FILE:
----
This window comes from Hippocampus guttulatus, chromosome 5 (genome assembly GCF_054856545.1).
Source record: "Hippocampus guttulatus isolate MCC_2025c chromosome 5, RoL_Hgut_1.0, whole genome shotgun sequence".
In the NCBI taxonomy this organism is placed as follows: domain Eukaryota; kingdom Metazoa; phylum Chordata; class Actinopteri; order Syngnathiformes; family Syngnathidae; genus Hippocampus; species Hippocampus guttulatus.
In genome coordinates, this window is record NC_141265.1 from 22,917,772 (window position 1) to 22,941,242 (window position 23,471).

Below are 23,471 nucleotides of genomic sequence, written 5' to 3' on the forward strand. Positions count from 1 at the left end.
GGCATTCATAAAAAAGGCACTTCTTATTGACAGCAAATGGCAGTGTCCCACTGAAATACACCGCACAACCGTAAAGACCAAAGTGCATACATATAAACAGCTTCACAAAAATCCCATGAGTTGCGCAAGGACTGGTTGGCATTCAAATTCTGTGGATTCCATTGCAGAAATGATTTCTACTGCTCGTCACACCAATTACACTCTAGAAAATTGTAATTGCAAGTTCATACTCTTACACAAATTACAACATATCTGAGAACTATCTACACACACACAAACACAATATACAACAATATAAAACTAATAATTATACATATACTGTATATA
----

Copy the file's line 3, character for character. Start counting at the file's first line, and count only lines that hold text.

In the NCBI taxonomy this organism is placed as follows: domain Eukaryota; kingdom Metazoa; phylum Chordata; class Actinopteri; order Syngnathiformes; family Syngnathidae; genus Hippocampus; species Hippocampus guttulatus.